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Welcome to the Fundamental & Computational Sciences website.
I hope you take the opportunity to explore it and learn about the outstanding people, capabilities and scientific research at the Pacific Northwest National Laboratory.

—Doug Ray, Associate Lab Director

"We strive to make progress on today's important scientific challenges."

 

Research Highlights

convective transport
Full Story | April 2015

Unlocking Cloud Gridlock
Handling climate-important cumulus clouds, regardless of model scale

Even as computing power increases, current climate model formulas struggle to handle storm clouds at today's higher resolutions and smaller model grid sizes. Cumulus storm cloud systems are still only partially resolved. Armed with a new formula developed by a PNNL-led research team, the approach breaks the storm cloud modeling gridlock by more accurately depicting how cumulus clouds transport moisture through the atmosphere.


Full Story | April 2015

Low-Dose Radiation Impacts Skin Sensitivity
Systems approach suggests alterations in stability of cells and tissue

Scientists at Pacific Northwest National Laboratory exposed human skin tissue samples to low doses of ionizing radiation and found that the skin showed perturbations that suggest its stability is altered. This, in turn, could change skin's sensitivity after exposure to insults, such as infection. Understanding the effects of low-dose radiation exposure is important for protecting the population and environment from potentially harmful effects of increased exposures.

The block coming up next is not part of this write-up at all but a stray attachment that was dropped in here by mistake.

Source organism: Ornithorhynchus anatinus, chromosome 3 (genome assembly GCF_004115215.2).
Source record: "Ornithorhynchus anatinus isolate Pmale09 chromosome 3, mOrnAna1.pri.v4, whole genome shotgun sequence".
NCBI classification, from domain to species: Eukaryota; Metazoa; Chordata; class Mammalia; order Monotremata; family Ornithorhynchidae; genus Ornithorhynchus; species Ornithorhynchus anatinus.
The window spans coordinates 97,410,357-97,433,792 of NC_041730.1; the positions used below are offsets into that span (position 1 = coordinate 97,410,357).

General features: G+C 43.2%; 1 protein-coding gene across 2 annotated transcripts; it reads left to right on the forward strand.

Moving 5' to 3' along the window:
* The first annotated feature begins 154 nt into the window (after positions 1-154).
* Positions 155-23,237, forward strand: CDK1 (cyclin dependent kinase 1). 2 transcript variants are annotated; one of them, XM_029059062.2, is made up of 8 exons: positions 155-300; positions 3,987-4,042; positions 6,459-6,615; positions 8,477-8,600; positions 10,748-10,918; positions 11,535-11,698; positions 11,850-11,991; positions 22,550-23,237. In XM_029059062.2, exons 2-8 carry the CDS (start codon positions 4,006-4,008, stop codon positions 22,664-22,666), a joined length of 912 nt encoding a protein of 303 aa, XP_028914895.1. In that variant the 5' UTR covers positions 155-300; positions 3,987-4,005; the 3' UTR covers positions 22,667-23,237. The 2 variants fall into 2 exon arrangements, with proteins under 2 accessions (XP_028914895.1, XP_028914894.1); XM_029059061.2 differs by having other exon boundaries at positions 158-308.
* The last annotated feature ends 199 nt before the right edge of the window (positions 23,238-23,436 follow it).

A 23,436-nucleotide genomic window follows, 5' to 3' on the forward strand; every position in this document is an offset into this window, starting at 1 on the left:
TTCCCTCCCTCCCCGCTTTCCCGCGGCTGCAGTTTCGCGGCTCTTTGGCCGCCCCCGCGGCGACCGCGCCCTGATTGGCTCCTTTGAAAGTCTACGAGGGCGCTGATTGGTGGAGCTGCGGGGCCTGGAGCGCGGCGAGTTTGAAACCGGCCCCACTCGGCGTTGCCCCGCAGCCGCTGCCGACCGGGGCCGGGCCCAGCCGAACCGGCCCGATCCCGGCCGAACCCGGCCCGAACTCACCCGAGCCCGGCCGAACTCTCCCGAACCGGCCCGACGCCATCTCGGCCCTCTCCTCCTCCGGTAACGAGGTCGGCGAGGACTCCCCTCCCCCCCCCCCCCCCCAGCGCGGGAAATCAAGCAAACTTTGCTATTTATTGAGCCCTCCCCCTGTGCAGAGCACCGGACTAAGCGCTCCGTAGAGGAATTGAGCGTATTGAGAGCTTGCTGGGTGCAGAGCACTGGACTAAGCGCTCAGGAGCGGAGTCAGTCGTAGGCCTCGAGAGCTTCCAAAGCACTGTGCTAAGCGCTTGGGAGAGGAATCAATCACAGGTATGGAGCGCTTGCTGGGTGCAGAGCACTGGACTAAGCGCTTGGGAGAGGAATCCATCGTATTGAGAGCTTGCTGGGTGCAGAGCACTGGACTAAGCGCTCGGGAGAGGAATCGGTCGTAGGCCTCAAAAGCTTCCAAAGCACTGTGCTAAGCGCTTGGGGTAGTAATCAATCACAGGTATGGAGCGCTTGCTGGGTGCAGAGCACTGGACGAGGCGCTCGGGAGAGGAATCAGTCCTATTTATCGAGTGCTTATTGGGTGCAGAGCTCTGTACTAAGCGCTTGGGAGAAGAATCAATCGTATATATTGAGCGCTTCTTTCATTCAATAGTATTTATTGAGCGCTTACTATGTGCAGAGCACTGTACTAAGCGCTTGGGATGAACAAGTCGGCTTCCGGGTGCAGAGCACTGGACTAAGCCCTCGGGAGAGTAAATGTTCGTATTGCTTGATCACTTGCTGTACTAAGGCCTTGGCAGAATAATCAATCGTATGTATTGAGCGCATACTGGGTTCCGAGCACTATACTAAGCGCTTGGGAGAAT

Conceptual art of nanoparticles with soft-landing instrument
Full Story | April 2015

The Softer Side of Control without Clumping or Capping
Creating bare, two-metal particles provides insights into potential substitutes for costly platinum in fuel cell catalysts

Replacing some or all of the platinum in fuel cells with common metals in a reactive, highly tunable nanoparticle form may expand fuel cell use. At Pacific Northwest National Laboratory, scientists created reactive, tunable, bare nanoparticles using a new technique combined with ion soft landing.


Full Story | March 2015

StreamWorks: Pattern Detection for Your Protection
Novel graph method detects cyber-attack patterns in complex computing networks

Detecting cyber security breaches and identifying their attack patterns in complex computing networks as they emerge in real time remains a paramount concern and growing challenge. In their work involving streaming graphs, scientists at PNNL and Washington State University, devised a novel framework, StreamWorks, that categorizes cyber attacks as graph patterns, which then can be examined using a continuous search on a single, large streaming dynamic graph. Identifying events and patterns as they emerge will go a long way in evading and mitigating the computer network intrusions that have potentially criminal, even dangerous, consequences and have made cyber security a multi-billion dollar industry.


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